POTSDAM — A cynical engineer is confined aboard a decaying spaceship in an unknown nebula surrounded by aggressive space beasts with a less-than-helpful artificial intelligence as her only companion.

What could possibly go wrong?

That is the setting for “Deep Sixed,” a computer game released Monday by the Potsdam-based Little Red Dog Gaming, an independent company founded by a local husband-and-wife team, Ryan S. Hewer and Krystal M. Hewer.

“We’re both really interested in science fiction, and we both really enjoy games where, like, everything that can go wrong will go wrong,” Ms. Hewer said. “Also, thinking about things going on in our life where we were knocking one problem out, another problem would arise.”

In “Deep Sixed,” the player is sentenced to serve a prison term in a remote part of the galaxy, carrying out tasks for a large corporation. The player’s ship is divided into rooms full of scanners, ventilation systems, electric panels, battery power and more, all of which can and will fail.

A typical mission might see the player running around the ship, collecting wire cutters from one room and flipping circuit breakers in another to fix a power outage in a third, just in time to fire up the lasers and defeat a hostile space beast attempting to eat through the hull. Fail in this, and your character will die. Succeed, and you might have enough time to fix a fried circuit board in the scanner and find ore deposits before the next disaster strikes.

“That’s a theme in all our games, a fight against entropy, a fight against chaos,” Mr. Hewer said. “We didn’t want a game where you felt like a stalwart space captain.”

Little Red Dog Gaming is a passion project for Mr. and Ms. Hewer, who are both self-taught in game design.

After graduating college, Mr. Hewer spent 10 years as an official and diplomat covering the Middle East for the Canadian government.

“I met Krystal, sold everything I owned, moved to the United States,” he said.

Ms. Hewer is the K-12 art teacher in the Colton-Pierrepont Central School District, and when Mr. Hewer moved to the area he got his master’s degree in adolescent education at SUNY Potsdam and began teaching social studies in the Massena Central School District. Mr. Hewer also now teaches for the new game-development major at SUNY Canton.

But both the Hewers love making games.

“We just love to make things,” Mr. Hewer said. “When you make things, no one can tell you that you can’t make things. You’d make games for free, you make games because it’s in your blood to make them.”

“We game-ify everything for each other,” Ms. Hewer said. “We game-ify our birthdays; we always love board games.”

Little Red Dog Gaming is the result of this love, named after their late shiba inu, Neeko.

“He reflects the personality of our company,” Mr. Hewer said. “Small, scrappy, agile, surly — he’s not Clifford the big red dog, he’s Clifford’s little, angrier brother.”

This is their second game as Little Red Dog Gaming. Their first, “Rogue State,” lets players try their hand as a middle eastern dictator struggling to keep his country together.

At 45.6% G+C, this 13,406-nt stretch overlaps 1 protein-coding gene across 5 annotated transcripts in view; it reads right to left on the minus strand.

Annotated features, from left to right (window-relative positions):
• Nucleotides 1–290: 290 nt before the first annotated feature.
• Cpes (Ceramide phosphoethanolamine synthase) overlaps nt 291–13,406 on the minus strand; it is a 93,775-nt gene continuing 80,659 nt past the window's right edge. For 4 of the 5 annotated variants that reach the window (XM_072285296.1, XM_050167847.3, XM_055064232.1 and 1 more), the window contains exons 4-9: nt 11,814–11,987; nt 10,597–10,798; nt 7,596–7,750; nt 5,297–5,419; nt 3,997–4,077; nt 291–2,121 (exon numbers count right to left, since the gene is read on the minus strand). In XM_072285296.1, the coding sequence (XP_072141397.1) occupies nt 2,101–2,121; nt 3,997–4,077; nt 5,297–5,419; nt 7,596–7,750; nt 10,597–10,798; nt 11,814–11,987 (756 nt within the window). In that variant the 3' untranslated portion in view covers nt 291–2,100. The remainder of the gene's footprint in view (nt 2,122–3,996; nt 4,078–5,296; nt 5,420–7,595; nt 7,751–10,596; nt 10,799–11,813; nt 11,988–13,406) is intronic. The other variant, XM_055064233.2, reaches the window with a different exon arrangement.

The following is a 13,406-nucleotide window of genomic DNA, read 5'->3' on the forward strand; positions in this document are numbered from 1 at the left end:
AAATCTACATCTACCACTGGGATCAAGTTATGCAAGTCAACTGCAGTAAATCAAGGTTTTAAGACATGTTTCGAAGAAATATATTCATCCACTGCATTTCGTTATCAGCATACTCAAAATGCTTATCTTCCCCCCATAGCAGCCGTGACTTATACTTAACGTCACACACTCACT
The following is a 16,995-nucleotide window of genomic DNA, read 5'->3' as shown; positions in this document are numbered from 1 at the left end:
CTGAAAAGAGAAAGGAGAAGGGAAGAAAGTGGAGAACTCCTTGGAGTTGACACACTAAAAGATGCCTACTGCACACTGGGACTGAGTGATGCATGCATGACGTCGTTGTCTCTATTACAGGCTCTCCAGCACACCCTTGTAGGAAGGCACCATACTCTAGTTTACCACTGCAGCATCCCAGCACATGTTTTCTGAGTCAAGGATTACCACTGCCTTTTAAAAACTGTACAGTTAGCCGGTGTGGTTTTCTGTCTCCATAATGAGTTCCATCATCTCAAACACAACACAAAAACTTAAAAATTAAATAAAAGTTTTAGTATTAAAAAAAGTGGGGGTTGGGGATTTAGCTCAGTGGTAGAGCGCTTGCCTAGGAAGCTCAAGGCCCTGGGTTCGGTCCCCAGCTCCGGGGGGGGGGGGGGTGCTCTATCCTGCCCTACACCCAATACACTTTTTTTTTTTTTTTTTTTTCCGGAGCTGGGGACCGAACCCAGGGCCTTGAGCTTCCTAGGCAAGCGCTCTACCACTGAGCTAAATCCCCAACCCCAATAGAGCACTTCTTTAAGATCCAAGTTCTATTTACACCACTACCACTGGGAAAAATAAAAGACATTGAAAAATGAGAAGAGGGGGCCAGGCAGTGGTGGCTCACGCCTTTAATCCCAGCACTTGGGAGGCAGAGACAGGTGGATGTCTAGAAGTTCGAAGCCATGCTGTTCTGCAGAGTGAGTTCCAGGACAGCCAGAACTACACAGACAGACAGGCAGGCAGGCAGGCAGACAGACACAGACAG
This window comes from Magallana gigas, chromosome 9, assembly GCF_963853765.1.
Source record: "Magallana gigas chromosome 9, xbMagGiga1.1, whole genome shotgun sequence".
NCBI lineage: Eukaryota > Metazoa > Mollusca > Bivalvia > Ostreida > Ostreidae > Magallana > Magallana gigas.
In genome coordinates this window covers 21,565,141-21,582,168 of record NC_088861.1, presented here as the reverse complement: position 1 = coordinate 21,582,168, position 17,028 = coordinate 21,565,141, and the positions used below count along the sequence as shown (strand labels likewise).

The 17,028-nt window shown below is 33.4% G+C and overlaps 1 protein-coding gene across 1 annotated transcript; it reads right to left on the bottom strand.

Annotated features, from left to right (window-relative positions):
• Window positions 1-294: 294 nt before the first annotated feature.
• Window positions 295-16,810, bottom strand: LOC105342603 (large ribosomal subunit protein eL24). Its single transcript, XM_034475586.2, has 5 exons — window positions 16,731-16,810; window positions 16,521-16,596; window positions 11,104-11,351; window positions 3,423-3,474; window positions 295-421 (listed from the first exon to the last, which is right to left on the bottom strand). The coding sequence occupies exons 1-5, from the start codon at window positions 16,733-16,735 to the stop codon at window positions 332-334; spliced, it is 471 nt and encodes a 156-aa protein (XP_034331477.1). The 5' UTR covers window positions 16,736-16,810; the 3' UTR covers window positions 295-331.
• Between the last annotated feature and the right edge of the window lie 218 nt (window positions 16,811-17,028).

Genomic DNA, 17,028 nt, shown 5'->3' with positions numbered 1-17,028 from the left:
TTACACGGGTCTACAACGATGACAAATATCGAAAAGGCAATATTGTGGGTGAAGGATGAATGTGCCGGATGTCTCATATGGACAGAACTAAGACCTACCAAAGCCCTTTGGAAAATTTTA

“‘Rogue State’ was definitely an expression of current events,” Mr. Hewer said.

Building on that experience, the Hewers grew their team, finding artists, designers and programmers from around the world. Deep Sixed was made by a team of 11, including people from the United States, Canada, Mexico, Poland, Italy and Germany. The lead programmer, in Germany, is full-time; everyone else works part-time or as a subcontractor.

Because of the time zone difference, Little Red Dog operates on a 24-hour cycle.

“I’ll go to bed with problems and I’ll wake up, and they’ll be solved,” Mr. Hewer said.

Mr. and Ms. Hewer worked with their team on “Deep Sixed” in their spare time, around full-time teaching schedules and the birth of their now-1-year-old daughter.

“You work full-time, and then you parent full-time, and then you only get a little bit of time to work on anything,” Ms. Hewer said.

They tried to fund the development with a Kickstarter online campaign, but raised only $4,000 of their $15,000 goal. So they cut back on parts of the project, took out some loans, learned new skills rather than contracting some aspects out, and picked up second jobs.

“Everyone on the game tightened our belts a little bit, because we believed in the game,” Mr. Hewer said.

While it is difficult to launch a commercially viable game among the huge flood of new content, the game has already received attention from several prominent YouTube channels and “Rock Paper Shotgun,” a prominent gaming news website. Now the Hewers just have to wait and see how well it sells.

“If ‘Deep Sixed’ does well — if, big if — we’re going to be doing a sequel to ‘Rogue State’ that is conceptually similar, but mechanically 100 percent different,” Mr. Hewer said. “We could do so much now — it’s no longer our talent or ability that’s our bottleneck, it’s our budget.”

“And time,” Ms. Hewer added.

“Deep Sixed” is available for purchase on Windows and Apple operating systems through Steam. To see the trailer, visit https://www.youtube.com/watch?time_continue=4&v=UNrfARFc99s.

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I cover federal, state and local politics as it relates to the north country

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